• Fri. May 20th, 2022

The official film of the Tokyo Olympics will be released in 2 parts: director

ByRandall B. Phelps

Mar 24, 2022

The official Tokyo Olympics film will be released in two parts – one depicting the games from the perspective of the athletes and the other of the staff and volunteers – its award-winning Japanese director Naomi Kawase said on Thursday.

“I would be grateful to see future generations use this film as a textbook, including studying whether our choices were right or wrong,” Kawase said at a Tokyo news conference.

Japanese director Naomi Kawase talks about the official Tokyo Olympics film during a news conference in Tokyo on March 24, 2022, in Tokyo. (Kyodo)

The film, a behind-the-scenes account of events related to last summer’s Olympics amid the coronavirus pandemic, will debut “Side:A” on June 3.

“Side B,” which will be released on June 24, will document the postponement of the Tokyo Games by a year due to the outbreak of the virus, as well as controversial developments in the run-up to the sports extravaganza.

Developments included the resignation of Yoshiro Mori as head of the games’ organizing committee due to sexist remarks towards women.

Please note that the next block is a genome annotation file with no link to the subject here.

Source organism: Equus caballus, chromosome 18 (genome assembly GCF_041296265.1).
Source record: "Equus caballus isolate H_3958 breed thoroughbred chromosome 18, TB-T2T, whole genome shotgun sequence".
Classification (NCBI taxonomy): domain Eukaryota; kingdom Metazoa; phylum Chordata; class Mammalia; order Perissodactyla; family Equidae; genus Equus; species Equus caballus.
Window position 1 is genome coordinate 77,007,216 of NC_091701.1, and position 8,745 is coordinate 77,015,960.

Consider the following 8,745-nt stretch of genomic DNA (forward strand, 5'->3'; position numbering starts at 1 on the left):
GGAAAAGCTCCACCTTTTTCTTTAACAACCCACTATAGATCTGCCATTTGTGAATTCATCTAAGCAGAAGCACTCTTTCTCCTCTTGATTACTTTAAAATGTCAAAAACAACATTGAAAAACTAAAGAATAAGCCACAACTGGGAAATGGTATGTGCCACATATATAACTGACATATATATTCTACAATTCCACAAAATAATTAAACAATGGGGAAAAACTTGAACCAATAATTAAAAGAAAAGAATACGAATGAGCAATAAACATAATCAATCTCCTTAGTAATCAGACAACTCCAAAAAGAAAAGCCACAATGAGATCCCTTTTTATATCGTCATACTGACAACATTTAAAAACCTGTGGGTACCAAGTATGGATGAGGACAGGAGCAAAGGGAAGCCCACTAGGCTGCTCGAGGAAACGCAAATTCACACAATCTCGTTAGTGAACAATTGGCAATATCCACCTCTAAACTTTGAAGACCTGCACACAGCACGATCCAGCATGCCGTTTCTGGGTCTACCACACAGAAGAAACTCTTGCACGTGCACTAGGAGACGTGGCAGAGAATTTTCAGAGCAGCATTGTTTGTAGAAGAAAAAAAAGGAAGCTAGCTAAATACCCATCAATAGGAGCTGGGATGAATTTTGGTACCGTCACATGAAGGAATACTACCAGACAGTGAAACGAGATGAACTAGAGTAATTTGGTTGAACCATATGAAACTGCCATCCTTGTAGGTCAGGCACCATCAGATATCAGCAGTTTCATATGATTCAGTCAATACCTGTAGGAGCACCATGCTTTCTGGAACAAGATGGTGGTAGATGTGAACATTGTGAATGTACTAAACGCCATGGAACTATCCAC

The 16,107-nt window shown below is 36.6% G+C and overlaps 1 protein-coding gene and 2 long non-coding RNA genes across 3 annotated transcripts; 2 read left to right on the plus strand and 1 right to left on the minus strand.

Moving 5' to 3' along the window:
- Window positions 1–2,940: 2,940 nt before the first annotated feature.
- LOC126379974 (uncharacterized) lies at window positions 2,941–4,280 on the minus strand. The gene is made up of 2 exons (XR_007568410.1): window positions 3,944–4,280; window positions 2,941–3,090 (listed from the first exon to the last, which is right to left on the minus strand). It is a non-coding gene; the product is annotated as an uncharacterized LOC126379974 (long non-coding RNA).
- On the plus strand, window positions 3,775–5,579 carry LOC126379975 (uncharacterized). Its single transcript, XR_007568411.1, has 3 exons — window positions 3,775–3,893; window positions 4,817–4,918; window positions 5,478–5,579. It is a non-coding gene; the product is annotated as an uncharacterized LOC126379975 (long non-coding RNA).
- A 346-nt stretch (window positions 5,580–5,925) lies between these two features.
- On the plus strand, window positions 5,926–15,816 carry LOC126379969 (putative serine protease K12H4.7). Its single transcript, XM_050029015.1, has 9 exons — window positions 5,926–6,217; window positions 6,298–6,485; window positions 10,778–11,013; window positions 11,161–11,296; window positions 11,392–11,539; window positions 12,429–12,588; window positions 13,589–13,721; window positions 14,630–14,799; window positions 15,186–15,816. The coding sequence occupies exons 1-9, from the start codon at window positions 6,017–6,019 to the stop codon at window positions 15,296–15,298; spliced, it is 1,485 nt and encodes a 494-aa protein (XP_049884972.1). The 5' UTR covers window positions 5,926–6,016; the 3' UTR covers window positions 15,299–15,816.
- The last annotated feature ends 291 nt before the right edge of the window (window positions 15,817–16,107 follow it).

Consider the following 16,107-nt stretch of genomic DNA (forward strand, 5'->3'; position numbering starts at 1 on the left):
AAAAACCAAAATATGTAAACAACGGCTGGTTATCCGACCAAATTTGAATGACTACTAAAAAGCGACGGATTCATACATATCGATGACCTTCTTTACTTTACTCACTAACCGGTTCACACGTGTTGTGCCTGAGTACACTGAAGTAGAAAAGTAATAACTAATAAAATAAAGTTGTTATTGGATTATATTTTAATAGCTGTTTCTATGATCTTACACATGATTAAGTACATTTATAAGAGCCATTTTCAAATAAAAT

Kawase said she decided to make a two-part film because a film centered solely on the athletes, as is the norm, “wouldn’t make sense as an archive to pass on in the future.” .

The Japanese director also referenced misleading captions in an NHK documentary about the production of her film that aired last December, saying it was “incredible and regrettable that such a misrepresentation was made”.

The captions had incorrectly claimed that a man who took part in a protest against the Olympics had been paid to do so.

“It’s common sense, even among the staff, that opposing opinions are considered and represented in the film,” Kawase said.

Hailing from Nara prefecture in western Japan, Kawase became the youngest filmmaker to win the Camera d’Or award for best debut director at the Cannes Film Festival for her feature debut, ‘Suzaku,’ released in 1997.

She also became the first Japanese woman to be named a UNESCO Goodwill Ambassador last November in recognition of her film work focusing on the stories of women across generations.

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